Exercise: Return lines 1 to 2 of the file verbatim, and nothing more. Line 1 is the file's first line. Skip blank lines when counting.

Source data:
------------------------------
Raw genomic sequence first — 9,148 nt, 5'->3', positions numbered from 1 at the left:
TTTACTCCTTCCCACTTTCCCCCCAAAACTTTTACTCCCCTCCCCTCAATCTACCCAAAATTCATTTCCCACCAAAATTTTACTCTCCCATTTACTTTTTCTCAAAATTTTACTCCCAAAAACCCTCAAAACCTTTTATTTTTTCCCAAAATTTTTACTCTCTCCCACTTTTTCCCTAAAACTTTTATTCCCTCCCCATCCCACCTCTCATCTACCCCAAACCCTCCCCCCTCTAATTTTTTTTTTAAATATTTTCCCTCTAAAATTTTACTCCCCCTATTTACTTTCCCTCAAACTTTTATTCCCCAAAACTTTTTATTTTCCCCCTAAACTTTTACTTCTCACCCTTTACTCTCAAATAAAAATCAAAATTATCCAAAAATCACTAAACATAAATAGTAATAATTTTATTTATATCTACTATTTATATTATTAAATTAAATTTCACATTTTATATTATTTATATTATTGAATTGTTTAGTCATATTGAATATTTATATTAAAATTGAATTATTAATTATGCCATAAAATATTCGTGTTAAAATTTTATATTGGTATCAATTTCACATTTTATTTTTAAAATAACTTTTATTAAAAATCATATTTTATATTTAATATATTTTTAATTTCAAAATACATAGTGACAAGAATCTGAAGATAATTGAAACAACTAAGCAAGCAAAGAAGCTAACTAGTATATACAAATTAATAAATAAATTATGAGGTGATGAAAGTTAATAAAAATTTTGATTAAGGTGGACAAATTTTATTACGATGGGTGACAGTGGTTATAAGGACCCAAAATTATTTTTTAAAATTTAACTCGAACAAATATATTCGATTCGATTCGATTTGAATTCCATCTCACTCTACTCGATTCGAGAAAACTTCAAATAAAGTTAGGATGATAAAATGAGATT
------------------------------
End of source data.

Raw genomic sequence first — 9,148 nt, 5'->3', positions numbered from 1 at the left:
TTTACTCCTTCCCACTTTCCCCCCAAAACTTTTACTCCCCTCCCCTCAATCTACCCAAAATTCATTTCCCACCAAAATTTTACTCTCCCATTTACTTTTTCTCAAAATTTTACTCCCAAAAACCCTCAAAACCTTTTATTTTTTCCCAAAATTTTTACTCTCTCCCACTTTTTCCCTAAAACTTTTATTCCCTCCCCATCCCACCTCTCATCTACCCCAAACCCTCCCCCCTCTAATTTTTTTTTTAAATATTTTCCCTCTAAAATTTTACTCCCCCTATTTACTTTCCCTCAAACTTTTATTCCCCAAAACTTTTTATTTTCCCCCTAAACTTTTACTTCTCACCCTTTACTCTCAAATAAAAATCAAAATTATCCAAAAATCACTAAACATAAATAGTAATAATTTTATTTATATCTACTATTTATATTATTAAATTAAATTTCACATTTTATATTATTTATATTATTGAATTGTTTAGTCATATTGAATATTTATATTAAAATTGAATTATTAATTATGCCATAAAATATTCGTGTTAAAATTTTATATTGGTATCAATTTCACATTTTATTTTTAAAATAACTTTTATTAAAAATCATATTTTATATTTAATATATTTTTAATTTCAAAATACATAGTGACAAGAATCTGAAGATAATTGAAACAACTAAGCAAGCAAAGAAGCTAACTAGTATATACAAATTAATAAATAAATTATGAGGTGATGAAAGTTAATAAAAATTTTGATTAAGGTGGACAAATTTTATTACGATGGGTGACAGTGGTTATAAGGACCCAAAATTATTTTTTAAAATTTAACTCGAACAAATATATTCGATTCGATTCGATTTGAATTCCATCTCACTCTACTCGATTCGAGAAAACTTCAAATAAAGTTAGGATGATAAAATGAGATT